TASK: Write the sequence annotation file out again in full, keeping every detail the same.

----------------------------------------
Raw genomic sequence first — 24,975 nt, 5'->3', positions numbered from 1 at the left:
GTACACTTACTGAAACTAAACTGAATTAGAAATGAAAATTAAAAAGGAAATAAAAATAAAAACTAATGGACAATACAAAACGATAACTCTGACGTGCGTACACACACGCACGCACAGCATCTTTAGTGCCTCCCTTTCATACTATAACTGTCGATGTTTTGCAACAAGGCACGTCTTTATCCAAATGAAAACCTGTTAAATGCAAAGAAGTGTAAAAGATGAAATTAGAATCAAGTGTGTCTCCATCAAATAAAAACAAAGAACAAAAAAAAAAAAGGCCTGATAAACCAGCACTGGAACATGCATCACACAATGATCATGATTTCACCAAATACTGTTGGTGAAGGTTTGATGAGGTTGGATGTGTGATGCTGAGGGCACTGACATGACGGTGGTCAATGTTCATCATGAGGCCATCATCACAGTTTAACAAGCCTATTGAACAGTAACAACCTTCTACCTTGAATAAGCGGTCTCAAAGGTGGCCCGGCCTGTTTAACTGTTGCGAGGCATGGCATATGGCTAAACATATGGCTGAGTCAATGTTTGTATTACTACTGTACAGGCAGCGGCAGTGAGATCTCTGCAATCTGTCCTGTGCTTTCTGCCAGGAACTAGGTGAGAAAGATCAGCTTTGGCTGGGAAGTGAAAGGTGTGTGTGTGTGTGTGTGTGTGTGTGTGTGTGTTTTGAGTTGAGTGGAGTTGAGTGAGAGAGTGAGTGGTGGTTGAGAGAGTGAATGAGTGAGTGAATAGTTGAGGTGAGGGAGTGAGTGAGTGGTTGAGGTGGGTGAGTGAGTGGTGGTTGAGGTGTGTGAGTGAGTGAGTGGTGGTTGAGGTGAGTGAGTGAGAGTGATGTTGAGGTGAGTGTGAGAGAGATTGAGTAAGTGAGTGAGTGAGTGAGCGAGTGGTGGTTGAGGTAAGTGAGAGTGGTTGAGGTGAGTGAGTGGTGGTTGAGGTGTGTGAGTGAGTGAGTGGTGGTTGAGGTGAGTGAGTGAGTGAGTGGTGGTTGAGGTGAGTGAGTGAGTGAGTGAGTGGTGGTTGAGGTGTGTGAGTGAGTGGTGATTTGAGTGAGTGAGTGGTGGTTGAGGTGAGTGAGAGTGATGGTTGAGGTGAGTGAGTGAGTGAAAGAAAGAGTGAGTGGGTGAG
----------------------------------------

Raw genomic sequence first — 24,975 nt, 5'->3', positions numbered from 1 at the left:
GTACACTTACTGAAACTAAACTGAATTAGAAATGAAAATTAAAAAGGAAATAAAAATAAAAACTAATGGACAATACAAAACGATAACTCTGACGTGCGTACACACACGCACGCACAGCATCTTTAGTGCCTCCCTTTCATACTATAACTGTCGATGTTTTGCAACAAGGCACGTCTTTATCCAAATGAAAACCTGTTAAATGCAAAGAAGTGTAAAAGATGAAATTAGAATCAAGTGTGTCTCCATCAAATAAAAACAAAGAACAAAAAAAAAAAAGGCCTGATAAACCAGCACTGGAACATGCATCACACAATGATCATGATTTCACCAAATACTGTTGGTGAAGGTTTGATGAGGTTGGATGTGTGATGCTGAGGGCACTGACATGACGGTGGTCAATGTTCATCATGAGGCCATCATCACAGTTTAACAAGCCTATTGAACAGTAACAACCTTCTACCTTGAATAAGCGGTCTCAAAGGTGGCCCGGCCTGTTTAACTGTTGCGAGGCATGGCATATGGCTAAACATATGGCTGAGTCAATGTTTGTATTACTACTGTACAGGCAGCGGCAGTGAGATCTCTGCAATCTGTCCTGTGCTTTCTGCCAGGAACTAGGTGAGAAAGATCAGCTTTGGCTGGGAAGTGAAAGGTGTGTGTGTGTGTGTGTGTGTGTGTGTGTGTGTTTTGAGTTGAGTGGAGTTGAGTGAGAGAGTGAGTGGTGGTTGAGAGAGTGAATGAGTGAGTGAATAGTTGAGGTGAGGGAGTGAGTGAGTGGTTGAGGTGGGTGAGTGAGTGGTGGTTGAGGTGTGTGAGTGAGTGAGTGGTGGTTGAGGTGAGTGAGTGAGAGTGATGTTGAGGTGAGTGTGAGAGAGATTGAGTAAGTGAGTGAGTGAGTGAGCGAGTGGTGGTTGAGGTAAGTGAGAGTGGTTGAGGTGAGTGAGTGGTGGTTGAGGTGTGTGAGTGAGTGAGTGGTGGTTGAGGTGAGTGAGTGAGTGAGTGGTGGTTGAGGTGAGTGAGTGAGTGAGTGAGTGGTGGTTGAGGTGTGTGAGTGAGTGGTGATTTGAGTGAGTGAGTGGTGGTTGAGGTGAGTGAGAGTGATGGTTGAGGTGAGTGAGTGAGTGAAAGAAAGAGTGAGTGGGTGAG